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Discussion Starter · #1 ·
Water is leaking from our single handle bathroom faucet - specifically below the lever. We attempted to remove lever from the faucet but the screw won't budge at all.

- We tried to remove the screw with an allen wrench-nothing.
- Then we tried to remove it with a philips screw driver - nothing.
- THEN we tried a flat head screw drive and finally we felt it grip on to something but it won't loosen up so I can't get it to UNSCREW!

We also sprayed some lubricant to help but nothing. How can I remove the handle from this type of faucet? :(
 

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Time to turn off the water under the sink (or at the main shut off and drain off the pressure).
Then undue and remove the fixture from the vanity top.
Get it out into the shop and really see what you got to work with.
 

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Discussion Starter · #3 ·
Thanks ChuckTin.

Water was (and still is) shut off before starting this project with my husband.

So you're saying we'll need to take it out completely from the base (remove hoses from underneath sink/vanity and pull out faucet fixture)?


If so..dangit! ;) I was hoping we could find a way to get the handle out and just repair it ourselves.
 

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That's what I'm about to do with our Moen Kitchen Faucet (I feel your pain).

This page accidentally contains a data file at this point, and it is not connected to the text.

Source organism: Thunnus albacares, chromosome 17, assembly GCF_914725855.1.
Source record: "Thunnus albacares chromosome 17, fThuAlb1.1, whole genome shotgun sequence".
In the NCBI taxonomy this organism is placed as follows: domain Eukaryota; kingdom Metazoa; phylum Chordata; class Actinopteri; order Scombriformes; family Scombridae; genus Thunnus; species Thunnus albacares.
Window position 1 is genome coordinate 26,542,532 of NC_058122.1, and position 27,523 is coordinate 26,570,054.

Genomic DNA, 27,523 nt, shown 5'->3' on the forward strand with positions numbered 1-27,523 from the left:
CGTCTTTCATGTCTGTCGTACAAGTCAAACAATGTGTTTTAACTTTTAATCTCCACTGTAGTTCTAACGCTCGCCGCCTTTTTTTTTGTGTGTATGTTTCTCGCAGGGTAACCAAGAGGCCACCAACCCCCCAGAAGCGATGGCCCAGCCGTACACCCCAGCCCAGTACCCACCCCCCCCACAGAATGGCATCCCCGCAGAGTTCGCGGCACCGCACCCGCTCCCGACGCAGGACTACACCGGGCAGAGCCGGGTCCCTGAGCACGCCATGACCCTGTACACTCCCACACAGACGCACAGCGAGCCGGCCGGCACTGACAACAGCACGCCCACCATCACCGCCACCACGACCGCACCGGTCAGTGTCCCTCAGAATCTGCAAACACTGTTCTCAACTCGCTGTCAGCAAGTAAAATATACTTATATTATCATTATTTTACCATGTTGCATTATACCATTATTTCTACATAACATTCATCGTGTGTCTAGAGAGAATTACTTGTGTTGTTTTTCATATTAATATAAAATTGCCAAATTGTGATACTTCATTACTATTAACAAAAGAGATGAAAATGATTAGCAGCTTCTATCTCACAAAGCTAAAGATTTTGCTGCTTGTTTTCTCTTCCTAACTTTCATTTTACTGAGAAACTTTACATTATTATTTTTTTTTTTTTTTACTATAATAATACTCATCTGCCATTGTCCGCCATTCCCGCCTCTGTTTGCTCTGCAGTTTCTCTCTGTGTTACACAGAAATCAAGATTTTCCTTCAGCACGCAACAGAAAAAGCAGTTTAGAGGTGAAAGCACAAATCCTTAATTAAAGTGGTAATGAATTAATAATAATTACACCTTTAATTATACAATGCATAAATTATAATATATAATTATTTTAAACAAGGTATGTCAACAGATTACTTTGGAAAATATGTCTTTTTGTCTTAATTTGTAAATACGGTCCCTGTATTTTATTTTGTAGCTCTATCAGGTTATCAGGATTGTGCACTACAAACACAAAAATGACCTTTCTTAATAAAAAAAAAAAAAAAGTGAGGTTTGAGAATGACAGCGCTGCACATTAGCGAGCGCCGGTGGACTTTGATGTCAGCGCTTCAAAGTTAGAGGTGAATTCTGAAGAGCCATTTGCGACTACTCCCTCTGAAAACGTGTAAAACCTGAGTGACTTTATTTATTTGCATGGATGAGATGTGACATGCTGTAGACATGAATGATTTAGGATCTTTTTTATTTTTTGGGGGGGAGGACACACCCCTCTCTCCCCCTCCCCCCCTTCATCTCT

Moen is sending me a repair kit (new seals and cartridge) and " the handle should come off with an Allen wrench" yeah, sure.
PP design if you ask me, when installed in a typical sink the faucet is against the backsplash, not in the open as some jack-legged "kitchen designer dreamed up!
 

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...when installed in a typical sink the faucet is against the backsplash, not in the open as some jack-legged "kitchen designer dreamed up!
I know this doesn't help the OP, and I wasn't going to go there. But you started it!

My goal in life is to avoid getting caught up in trendy designs which are impractical and will look stupid in a few years when the designers have moved on to something else.

But I do agreed with the advice to just take the whole thing out and get it to a workbench where you can see what's going on. It often takes a bit of understanding as to how a thing is put together to really know how to fix it, even if the fix turns out to be easy after all. That's why experienced plumbers get the big bucks!
 

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Moved into this house last year. And the previous owner had it "renovated". I want to volunteer this house for a DIY or H&G TV series titled "Renovation FAIL!"
 

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I suspect all that leaking faucet needs is new well lubricated O rings. You can remove the complete faucet, but to repair that set screw or whatever it is will still need to be removed.















Failure to remove a set screw can often be attributed to difficulty in identifying the correct tool to use as the Original Poster has discovered and that's a real shame that has to be so difficult. If I removed the complete faucet a new faucet would probably be installed.
 
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